I was surprised it took Microsoft and Sony – which both recently announced motion-based controllers – so long to respond to industry-leading Nintendo's Wiimote.
Nintendo's motion-sensitive controller has become so popular that nongamers are buying Wiis and Wii Fits for the novelty and for the fitness benefits.
But competition is on the horizon:
Microsoft plans to deliver a hands-free controller system called “Project Natal.” It allows gamers to use their hands and body to control Xbox 360 games and movies without touching a controller, a definite one-up to Nintendo's Wiimote.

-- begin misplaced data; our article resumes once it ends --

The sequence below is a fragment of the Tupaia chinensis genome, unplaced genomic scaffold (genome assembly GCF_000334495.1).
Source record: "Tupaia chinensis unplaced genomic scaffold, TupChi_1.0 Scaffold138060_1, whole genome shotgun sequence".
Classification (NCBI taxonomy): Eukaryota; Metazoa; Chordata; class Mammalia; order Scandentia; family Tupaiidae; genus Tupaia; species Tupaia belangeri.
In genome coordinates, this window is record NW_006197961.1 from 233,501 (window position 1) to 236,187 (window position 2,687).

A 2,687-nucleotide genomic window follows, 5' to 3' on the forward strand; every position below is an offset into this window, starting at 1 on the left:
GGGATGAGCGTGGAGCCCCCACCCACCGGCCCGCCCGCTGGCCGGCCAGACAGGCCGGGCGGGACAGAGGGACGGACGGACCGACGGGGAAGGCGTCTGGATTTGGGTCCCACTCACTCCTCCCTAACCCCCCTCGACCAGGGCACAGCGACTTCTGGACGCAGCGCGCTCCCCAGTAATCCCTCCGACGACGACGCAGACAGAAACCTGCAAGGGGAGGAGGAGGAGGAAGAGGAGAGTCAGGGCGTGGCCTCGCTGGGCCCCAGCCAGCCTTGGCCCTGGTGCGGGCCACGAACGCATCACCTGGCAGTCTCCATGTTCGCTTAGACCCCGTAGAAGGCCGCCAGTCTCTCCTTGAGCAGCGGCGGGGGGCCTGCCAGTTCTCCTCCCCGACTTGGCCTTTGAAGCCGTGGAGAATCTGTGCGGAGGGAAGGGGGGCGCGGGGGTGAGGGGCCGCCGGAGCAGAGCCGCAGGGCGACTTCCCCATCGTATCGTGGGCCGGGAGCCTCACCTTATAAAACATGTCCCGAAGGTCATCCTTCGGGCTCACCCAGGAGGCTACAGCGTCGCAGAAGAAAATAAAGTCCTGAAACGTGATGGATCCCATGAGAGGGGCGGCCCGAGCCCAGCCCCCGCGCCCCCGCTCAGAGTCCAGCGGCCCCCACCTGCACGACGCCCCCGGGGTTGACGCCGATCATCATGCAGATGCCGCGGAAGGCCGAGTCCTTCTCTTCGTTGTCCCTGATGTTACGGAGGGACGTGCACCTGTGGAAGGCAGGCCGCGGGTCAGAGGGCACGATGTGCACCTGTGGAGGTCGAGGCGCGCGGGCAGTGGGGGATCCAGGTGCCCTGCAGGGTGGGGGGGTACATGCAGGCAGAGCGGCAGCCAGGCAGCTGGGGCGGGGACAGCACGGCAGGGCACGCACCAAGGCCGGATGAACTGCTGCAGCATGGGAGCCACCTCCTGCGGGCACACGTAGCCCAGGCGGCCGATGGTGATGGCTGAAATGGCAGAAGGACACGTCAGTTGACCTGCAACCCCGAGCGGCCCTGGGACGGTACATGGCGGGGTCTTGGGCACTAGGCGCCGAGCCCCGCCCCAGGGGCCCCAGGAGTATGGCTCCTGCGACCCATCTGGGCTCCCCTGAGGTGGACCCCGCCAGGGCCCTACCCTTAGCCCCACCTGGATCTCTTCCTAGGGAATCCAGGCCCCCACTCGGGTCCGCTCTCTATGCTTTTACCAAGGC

With the Wiimote, if you want to throw a ball, for instance, you hold the controller and make a throwing motion. With Microsoft's new system, you can do the same thing just by making the motion.
If this works, it'll be the biggest video-game breakthrough since the original Sony PlayStation introduced us to realistic-looking graphics. The release date is up in the air, but expect the system to cost about $100.
Sony's new motion controller is a lot more traditional. It's a handheld device that resembles a wand with a ball at the end. It will use the PlayStation EyeToy to track the ball to capture motion as you play. Sony says gamers will be able to write or draw using the wand, due to increased sensitivity. It's due early next year.